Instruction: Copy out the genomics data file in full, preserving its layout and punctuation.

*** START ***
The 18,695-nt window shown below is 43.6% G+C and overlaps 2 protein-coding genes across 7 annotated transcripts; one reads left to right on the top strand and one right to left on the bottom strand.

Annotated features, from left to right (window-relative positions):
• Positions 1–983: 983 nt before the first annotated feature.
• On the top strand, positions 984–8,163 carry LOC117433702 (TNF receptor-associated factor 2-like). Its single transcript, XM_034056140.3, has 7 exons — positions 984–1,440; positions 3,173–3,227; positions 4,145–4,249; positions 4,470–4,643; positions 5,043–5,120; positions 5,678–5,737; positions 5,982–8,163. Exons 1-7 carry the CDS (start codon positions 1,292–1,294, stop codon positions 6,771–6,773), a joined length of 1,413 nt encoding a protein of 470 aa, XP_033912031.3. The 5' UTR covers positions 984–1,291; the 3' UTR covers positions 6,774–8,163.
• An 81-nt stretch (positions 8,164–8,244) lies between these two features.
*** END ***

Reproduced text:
The 18,695-nt window shown below is 43.6% G+C and overlaps 2 protein-coding genes across 7 annotated transcripts; one reads left to right on the top strand and one right to left on the bottom strand.

Annotated features, from left to right (window-relative positions):
• Positions 1–983: 983 nt before the first annotated feature.
• On the top strand, positions 984–8,163 carry LOC117433702 (TNF receptor-associated factor 2-like). Its single transcript, XM_034056140.3, has 7 exons — positions 984–1,440; positions 3,173–3,227; positions 4,145–4,249; positions 4,470–4,643; positions 5,043–5,120; positions 5,678–5,737; positions 5,982–8,163. Exons 1-7 carry the CDS (start codon positions 1,292–1,294, stop codon positions 6,771–6,773), a joined length of 1,413 nt encoding a protein of 470 aa, XP_033912031.3. The 5' UTR covers positions 984–1,291; the 3' UTR covers positions 6,774–8,163.
• An 81-nt stretch (positions 8,164–8,244) lies between these two features.